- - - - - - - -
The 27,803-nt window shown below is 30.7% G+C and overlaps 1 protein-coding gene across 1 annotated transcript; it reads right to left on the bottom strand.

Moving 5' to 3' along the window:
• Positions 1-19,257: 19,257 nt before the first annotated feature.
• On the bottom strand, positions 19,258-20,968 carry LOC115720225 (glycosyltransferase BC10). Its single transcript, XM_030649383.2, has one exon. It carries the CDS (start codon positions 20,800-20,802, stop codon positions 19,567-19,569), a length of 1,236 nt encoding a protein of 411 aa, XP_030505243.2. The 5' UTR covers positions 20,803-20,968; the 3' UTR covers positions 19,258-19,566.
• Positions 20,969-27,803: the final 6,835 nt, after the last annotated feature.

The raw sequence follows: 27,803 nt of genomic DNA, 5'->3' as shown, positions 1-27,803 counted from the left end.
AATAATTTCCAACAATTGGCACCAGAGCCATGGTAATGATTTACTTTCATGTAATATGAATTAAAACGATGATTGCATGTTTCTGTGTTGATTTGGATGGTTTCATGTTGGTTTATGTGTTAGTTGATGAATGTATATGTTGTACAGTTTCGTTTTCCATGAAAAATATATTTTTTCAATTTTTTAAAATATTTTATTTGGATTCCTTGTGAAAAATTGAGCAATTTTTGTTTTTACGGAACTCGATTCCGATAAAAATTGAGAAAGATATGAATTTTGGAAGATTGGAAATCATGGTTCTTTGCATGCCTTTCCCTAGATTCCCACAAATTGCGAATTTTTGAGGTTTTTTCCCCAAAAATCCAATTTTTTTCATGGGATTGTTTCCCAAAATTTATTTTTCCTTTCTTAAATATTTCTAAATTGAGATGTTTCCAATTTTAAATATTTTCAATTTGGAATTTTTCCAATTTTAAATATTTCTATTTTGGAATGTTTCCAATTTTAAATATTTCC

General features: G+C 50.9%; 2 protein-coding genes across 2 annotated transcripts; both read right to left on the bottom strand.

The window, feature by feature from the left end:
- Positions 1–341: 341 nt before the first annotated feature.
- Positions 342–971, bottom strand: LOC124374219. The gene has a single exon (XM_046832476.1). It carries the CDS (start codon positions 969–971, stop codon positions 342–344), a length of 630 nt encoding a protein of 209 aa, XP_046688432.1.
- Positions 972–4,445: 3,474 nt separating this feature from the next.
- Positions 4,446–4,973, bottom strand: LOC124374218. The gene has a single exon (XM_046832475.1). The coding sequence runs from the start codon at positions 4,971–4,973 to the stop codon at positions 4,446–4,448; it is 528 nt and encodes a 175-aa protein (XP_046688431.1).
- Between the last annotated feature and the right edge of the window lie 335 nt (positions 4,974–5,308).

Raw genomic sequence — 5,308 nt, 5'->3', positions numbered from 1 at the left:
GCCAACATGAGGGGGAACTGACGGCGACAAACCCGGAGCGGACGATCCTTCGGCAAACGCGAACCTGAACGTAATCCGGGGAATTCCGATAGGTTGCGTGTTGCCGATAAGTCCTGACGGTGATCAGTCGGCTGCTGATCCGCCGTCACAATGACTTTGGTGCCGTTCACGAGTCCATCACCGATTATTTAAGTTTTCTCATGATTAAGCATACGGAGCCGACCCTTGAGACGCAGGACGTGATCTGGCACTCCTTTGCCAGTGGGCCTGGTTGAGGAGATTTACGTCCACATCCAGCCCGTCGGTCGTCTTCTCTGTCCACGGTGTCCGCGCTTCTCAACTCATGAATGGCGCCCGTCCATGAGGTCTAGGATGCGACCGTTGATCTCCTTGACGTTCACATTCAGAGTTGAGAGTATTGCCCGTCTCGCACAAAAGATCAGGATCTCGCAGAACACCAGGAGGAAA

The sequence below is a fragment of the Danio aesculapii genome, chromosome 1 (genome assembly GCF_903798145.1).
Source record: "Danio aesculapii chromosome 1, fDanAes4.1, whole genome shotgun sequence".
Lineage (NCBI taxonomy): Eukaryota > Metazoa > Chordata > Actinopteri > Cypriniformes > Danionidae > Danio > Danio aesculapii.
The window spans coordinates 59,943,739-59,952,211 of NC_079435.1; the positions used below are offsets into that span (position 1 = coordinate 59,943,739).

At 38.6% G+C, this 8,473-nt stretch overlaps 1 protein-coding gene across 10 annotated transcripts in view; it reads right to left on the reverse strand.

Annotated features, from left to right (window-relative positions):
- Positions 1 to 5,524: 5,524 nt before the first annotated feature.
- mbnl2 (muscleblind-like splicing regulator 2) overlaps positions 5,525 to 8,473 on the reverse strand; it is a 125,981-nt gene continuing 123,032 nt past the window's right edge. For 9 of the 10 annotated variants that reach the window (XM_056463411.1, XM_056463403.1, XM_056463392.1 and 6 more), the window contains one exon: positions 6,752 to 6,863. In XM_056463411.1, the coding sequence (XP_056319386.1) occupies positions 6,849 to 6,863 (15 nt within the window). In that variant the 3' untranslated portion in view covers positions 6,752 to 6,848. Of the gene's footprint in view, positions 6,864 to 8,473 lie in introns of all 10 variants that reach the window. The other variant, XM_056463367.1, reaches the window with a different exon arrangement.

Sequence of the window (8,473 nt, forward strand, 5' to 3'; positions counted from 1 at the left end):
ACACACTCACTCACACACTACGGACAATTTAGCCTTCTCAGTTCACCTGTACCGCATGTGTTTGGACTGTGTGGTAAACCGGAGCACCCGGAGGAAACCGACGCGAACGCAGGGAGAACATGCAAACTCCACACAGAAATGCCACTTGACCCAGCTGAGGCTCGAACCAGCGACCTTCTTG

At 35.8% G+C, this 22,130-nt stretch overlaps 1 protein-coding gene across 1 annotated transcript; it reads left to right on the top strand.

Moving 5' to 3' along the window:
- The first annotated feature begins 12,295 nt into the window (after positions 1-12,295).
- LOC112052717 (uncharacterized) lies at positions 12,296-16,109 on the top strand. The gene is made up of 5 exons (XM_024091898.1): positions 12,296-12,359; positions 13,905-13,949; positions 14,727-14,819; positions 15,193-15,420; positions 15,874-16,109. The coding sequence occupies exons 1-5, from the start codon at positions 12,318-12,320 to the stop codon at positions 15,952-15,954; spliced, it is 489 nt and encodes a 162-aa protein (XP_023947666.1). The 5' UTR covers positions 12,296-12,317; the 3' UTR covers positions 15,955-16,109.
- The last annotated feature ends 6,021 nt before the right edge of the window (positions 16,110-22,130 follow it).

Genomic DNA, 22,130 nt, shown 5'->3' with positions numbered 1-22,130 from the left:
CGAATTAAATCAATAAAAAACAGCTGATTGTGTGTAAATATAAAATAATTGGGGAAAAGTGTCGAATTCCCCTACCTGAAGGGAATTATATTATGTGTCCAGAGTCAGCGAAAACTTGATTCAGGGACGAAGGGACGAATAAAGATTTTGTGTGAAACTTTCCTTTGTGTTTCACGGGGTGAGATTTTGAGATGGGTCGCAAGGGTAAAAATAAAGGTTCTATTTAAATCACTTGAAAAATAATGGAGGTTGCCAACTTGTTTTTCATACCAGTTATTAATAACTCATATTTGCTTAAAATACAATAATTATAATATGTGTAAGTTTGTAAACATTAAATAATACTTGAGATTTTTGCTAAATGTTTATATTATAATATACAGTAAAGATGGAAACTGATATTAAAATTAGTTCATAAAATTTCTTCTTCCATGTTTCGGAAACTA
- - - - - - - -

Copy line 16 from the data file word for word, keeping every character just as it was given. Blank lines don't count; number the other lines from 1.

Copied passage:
GCCAACATGAGGGGGAACTGACGGCGACAAACCCGGAGCGGACGATCCTTCGGCAAACGCGAACCTGAACGTAATCCGGGGAATTCCGATAGGTTGCGTGTTGCCGATAAGTCCTGACGGTGATCAGTCGGCTGCTGATCCGCCGTCACAATGACTTTGGTGCCGTTCACGAGTCCATCACCGATTATTTAAGTTTTCTCATGATTAAGCATACGGAGCCGACCCTTGAGACGCAGGACGTGATCTGGCACTCCTTTGCCAGTGGGCCTGGTTGAGGAGATTTACGTCCACATCCAGCCCGTCGGTCGTCTTCTCTGTCCACGGTGTCCGCGCTTCTCAACTCATGAATGGCGCCCGTCCATGAGGTCTAGGATGCGACCGTTGATCTCCTTGACGTTCACATTCAGAGTTGAGAGTATTGCCCGTCTCGCACAAAAGATCAGGATCTCGCAGAACACCAGGAGGAAA